CHICAGO (WLS) -- The pandemic has canceled concerts, festivals and big events. People in the business say the entertainment industry was the first to close and will be the last to reopen.
But one local company that depends on entertainment has figured out a way to survive and it involves helping fight COVID-19.
Megastars like Justin Timberlake, Shania Twain and local legend Buddy Guy all do business with a local company in west suburban Wood Dale.
"It's a small industry. It's big but small at the same time," said Tom Heslin, the general manager of sales and design at MT Custom Cases. "Everybody knows each other when it comes down to it."
MT Custom Cases is known for building cases for the entertainment industry, but the pandemic has since silenced concerts and venues across the city.
"When the lockdown first started, I'm seeing people post on Facebook, 'I'm so bored. I'm sitting around,'" Heslin said. "How are you bored? I'm busier than ever. We're trying to save the ship here. I think we're doing an okay job of that."
When everything came to a halt, Heslin said the company had to improvise.
"We started trying to think of ways to keep producing, keep people working," he said.
So the case company came up with an idea to add UV lighting, which is known to kill microorganisms, inside the cases.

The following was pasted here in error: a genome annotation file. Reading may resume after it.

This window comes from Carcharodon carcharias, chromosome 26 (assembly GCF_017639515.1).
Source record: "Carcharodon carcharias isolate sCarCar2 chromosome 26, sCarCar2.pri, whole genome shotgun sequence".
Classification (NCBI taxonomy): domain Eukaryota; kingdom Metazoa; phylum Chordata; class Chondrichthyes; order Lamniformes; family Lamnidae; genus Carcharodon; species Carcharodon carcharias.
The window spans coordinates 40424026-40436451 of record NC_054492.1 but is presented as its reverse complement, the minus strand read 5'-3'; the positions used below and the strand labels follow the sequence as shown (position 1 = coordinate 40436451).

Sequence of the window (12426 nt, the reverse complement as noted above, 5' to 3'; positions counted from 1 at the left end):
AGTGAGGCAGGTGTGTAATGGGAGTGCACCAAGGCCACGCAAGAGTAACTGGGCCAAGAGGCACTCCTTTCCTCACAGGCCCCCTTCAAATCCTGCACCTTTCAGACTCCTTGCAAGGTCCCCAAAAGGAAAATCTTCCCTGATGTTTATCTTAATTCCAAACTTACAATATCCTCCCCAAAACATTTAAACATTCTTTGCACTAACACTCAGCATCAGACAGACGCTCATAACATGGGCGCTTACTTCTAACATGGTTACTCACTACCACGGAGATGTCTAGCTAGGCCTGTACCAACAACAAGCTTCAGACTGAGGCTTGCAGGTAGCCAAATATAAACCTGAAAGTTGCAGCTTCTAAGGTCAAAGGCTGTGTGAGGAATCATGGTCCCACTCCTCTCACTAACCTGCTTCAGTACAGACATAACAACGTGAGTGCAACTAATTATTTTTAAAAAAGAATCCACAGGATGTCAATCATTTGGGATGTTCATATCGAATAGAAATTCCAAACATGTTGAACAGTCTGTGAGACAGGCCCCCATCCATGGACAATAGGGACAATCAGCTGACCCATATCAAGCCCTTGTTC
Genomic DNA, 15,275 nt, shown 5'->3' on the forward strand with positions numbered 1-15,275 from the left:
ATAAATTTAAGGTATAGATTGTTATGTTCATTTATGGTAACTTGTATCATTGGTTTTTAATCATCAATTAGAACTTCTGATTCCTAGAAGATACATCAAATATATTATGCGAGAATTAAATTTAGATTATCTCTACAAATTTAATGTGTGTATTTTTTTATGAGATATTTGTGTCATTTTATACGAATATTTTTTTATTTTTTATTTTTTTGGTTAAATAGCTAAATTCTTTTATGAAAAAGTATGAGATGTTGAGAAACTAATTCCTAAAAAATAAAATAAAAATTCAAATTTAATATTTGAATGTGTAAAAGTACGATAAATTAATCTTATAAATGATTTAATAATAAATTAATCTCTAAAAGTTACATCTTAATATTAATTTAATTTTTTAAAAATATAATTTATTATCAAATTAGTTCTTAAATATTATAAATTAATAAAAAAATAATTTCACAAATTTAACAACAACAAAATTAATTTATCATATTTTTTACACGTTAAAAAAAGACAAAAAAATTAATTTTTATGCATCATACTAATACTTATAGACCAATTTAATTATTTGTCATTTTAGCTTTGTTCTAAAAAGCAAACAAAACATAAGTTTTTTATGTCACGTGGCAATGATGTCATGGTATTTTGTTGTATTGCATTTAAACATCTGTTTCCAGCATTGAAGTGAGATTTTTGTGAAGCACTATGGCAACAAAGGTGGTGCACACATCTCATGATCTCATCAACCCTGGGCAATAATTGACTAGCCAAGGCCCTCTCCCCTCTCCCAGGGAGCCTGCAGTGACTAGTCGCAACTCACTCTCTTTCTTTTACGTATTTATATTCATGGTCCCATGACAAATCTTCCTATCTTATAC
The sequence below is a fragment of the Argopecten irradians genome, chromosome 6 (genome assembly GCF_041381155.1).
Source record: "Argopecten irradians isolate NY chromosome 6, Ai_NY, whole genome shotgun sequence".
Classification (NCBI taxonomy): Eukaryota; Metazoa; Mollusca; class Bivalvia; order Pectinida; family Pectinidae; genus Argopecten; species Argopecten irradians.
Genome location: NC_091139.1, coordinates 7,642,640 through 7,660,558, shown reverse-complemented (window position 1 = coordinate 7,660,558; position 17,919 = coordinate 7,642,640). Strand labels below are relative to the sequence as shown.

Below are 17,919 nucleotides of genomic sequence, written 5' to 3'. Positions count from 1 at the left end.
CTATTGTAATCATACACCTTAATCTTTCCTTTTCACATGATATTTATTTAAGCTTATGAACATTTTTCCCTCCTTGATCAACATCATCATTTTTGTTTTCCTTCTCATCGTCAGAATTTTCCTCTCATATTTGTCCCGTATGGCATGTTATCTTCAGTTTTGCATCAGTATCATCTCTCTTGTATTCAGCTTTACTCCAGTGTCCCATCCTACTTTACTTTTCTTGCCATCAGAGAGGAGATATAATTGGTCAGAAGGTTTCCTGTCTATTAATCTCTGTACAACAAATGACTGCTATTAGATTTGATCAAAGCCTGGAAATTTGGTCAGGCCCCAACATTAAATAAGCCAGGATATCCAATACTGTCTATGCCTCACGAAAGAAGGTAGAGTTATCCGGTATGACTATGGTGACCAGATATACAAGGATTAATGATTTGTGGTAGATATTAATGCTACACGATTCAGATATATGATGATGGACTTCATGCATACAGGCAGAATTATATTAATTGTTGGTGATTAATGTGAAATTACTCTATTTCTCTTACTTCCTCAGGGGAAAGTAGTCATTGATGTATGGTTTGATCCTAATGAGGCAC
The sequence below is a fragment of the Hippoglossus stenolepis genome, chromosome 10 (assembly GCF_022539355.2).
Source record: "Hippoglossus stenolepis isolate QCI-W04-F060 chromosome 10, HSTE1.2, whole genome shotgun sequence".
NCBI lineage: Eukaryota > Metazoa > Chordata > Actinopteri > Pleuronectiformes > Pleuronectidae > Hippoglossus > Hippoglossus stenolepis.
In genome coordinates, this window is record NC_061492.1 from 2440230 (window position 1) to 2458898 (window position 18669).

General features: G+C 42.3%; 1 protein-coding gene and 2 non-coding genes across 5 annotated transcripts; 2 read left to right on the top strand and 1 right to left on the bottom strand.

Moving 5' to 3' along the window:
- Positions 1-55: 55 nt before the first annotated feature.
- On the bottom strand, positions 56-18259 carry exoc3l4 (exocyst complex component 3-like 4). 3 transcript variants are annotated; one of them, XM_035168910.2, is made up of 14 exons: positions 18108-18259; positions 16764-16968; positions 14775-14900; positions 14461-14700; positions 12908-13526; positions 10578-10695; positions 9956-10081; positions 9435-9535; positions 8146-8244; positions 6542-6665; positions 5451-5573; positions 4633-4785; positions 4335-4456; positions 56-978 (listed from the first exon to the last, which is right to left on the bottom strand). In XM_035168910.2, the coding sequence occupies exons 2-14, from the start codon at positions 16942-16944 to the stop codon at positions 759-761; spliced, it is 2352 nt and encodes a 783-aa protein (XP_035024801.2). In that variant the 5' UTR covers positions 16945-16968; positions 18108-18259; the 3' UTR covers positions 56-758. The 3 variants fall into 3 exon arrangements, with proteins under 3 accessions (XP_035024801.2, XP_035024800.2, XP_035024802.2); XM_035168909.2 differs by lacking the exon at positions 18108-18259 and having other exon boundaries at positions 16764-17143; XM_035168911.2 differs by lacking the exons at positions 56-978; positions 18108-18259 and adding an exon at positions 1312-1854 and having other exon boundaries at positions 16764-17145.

"Why don't we make something mobile, something that can go on the road? Something that could be on the side of a stage," Heslin said. "Microphones in there, headsets, sporting equipment, basketballs, baseball bats, gloves. All kinds of things can be put in these cabinets and sanitized in a matter of minutes."
The Centers for Disease Control says it's not known whether UV light is effective against COVID-19, but it does kill viral, bacterial and fungal microorganisms.
And it seems the entertainment world is interested. Heslin said the company's UV cases are being used in the NBA and WNBA bubbles. Even MTV's Video Music Awards used them a few weeks ago.
Outside of those big events, Heslin said they are also being used locally as well.
"I'm seeing sales in schools and colleges. Adlai Stevenson High School in Lincolnshire, and colleges across the country for their performing arts departments and their sporting departments," he said.
Because UV light is harmful to the skin and eyes, there's a UV protected window to check if the case is on or off. As soon as the case opens, Heslin said the light automatically goes off.
The new idea during the pandemic will hopefully carry the company founded more than 20 years ago through these unprecedented times.
"Everybody is pivoting. It's become cliche at this point, but it's true and you have to," Heslin said. "We're not going to sit around and wait for something to happen. Make it happen. So I think we have."
Heslin said the UV project has kept the company moving forward, at least for right now.
A large case will cost about $3,000. A smaller case, like a suitcase, runs about $1,450.